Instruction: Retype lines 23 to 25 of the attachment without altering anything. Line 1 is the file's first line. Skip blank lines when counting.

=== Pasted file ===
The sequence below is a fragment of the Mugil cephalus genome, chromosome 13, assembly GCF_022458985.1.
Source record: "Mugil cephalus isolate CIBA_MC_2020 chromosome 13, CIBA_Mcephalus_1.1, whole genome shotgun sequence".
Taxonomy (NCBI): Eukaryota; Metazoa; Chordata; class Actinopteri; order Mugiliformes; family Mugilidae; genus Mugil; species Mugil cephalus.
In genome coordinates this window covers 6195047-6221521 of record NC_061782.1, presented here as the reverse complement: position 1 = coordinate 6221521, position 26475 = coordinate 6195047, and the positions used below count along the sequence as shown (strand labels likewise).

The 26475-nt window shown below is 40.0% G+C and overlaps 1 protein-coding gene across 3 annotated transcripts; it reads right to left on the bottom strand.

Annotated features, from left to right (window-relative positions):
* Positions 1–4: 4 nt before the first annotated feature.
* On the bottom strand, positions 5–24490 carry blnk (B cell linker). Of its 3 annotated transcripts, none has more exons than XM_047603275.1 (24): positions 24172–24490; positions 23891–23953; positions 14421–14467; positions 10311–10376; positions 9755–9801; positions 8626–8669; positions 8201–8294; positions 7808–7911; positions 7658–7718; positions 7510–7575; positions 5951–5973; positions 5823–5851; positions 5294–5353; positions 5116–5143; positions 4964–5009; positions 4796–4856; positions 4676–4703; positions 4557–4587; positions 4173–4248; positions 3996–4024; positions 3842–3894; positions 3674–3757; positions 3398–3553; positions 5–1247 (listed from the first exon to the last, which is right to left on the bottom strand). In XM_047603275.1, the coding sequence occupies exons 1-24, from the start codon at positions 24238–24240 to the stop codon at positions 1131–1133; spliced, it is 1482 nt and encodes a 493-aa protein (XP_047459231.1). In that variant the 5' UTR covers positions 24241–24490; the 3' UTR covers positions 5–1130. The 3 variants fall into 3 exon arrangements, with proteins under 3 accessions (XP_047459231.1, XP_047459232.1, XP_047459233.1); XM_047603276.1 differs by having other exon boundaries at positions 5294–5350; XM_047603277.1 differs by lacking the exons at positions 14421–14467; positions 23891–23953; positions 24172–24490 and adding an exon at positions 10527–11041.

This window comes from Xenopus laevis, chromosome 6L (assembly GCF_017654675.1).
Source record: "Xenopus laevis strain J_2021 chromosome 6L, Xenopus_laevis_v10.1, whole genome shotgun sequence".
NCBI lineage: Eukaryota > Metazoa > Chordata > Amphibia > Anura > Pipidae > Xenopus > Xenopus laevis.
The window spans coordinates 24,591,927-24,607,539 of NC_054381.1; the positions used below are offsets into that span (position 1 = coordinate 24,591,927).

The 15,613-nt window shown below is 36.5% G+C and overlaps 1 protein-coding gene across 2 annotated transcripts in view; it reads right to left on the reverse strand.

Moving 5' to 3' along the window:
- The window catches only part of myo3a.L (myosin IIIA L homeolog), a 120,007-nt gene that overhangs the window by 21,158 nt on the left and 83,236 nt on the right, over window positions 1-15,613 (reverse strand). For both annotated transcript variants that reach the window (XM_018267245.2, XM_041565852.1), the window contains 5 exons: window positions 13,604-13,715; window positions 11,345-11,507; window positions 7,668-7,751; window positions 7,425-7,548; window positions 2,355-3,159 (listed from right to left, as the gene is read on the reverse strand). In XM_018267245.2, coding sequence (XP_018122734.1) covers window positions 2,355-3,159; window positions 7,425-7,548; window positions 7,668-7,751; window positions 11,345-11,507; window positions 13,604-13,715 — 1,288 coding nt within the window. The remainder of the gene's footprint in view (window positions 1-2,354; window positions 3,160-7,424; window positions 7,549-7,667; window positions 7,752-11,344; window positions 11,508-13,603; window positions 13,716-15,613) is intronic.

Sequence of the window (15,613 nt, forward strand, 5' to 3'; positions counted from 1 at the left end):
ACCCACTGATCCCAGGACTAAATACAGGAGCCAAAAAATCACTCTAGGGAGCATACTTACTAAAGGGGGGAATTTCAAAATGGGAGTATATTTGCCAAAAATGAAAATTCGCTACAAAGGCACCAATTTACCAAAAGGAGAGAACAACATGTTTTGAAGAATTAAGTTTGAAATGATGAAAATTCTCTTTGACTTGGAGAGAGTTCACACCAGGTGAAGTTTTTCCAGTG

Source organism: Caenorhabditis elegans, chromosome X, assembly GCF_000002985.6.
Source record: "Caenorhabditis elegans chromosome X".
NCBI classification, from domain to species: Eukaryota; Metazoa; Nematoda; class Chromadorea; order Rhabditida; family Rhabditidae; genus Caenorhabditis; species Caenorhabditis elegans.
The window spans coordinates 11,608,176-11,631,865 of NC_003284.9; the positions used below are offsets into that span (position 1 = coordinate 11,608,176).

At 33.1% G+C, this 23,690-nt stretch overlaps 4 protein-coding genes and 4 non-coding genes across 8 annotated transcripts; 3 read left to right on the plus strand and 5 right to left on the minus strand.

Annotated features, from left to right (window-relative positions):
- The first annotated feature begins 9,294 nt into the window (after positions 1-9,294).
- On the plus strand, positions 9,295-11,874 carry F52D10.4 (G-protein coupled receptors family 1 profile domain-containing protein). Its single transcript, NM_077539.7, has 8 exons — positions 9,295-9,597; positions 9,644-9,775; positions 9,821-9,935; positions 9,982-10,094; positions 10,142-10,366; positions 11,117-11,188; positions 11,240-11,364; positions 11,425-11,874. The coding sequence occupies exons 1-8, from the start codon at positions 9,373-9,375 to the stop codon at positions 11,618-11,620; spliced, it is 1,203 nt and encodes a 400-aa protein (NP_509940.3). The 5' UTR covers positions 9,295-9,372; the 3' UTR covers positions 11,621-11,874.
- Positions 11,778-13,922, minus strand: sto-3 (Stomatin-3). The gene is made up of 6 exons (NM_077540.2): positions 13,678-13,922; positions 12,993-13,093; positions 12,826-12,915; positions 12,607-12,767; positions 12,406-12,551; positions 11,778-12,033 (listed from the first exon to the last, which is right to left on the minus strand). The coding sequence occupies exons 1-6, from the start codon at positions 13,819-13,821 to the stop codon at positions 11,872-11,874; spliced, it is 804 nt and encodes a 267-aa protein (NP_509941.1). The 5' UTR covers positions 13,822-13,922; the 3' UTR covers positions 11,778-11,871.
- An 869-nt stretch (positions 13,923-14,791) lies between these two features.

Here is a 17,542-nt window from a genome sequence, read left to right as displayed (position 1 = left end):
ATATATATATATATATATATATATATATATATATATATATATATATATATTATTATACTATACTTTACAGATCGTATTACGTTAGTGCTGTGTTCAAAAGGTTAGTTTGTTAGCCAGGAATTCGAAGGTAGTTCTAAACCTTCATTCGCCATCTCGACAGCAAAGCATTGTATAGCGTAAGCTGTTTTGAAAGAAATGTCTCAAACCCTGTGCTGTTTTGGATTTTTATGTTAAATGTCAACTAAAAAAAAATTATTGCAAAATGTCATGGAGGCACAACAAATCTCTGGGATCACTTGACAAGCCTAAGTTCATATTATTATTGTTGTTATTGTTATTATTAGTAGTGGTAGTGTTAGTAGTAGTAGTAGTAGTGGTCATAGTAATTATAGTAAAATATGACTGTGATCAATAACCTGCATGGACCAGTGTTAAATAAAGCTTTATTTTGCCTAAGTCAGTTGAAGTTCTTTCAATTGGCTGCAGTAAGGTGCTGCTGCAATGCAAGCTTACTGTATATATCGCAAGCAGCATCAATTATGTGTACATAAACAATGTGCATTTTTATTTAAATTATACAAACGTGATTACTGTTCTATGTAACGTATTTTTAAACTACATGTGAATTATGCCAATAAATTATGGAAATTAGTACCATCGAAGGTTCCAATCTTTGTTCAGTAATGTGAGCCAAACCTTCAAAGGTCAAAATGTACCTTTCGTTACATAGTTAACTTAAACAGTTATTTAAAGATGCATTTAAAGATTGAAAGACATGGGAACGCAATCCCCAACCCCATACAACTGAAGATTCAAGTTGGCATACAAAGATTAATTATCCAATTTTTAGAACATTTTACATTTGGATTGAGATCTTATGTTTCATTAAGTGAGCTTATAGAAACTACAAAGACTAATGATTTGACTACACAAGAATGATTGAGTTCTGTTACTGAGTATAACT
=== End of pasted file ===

Annotated features, from left to right (window-relative positions):
- The first annotated feature begins 9,294 nt into the window (after positions 1-9,294).
- On the plus strand, positions 9,295-11,874 carry F52D10.4 (G-protein coupled receptors family 1 profile domain-containing protein). Its single transcript, NM_077539.7, has 8 exons — positions 9,295-9,597; positions 9,644-9,775; positions 9,821-9,935; positions 9,982-10,094; positions 10,142-10,366; positions 11,117-11,188; positions 11,240-11,364; positions 11,425-11,874. The coding sequence occupies exons 1-8, from the start codon at positions 9,373-9,375 to the stop codon at positions 11,618-11,620; spliced, it is 1,203 nt and encodes a 400-aa protein (NP_509940.3). The 5' UTR covers positions 9,295-9,372; the 3' UTR covers positions 11,621-11,874.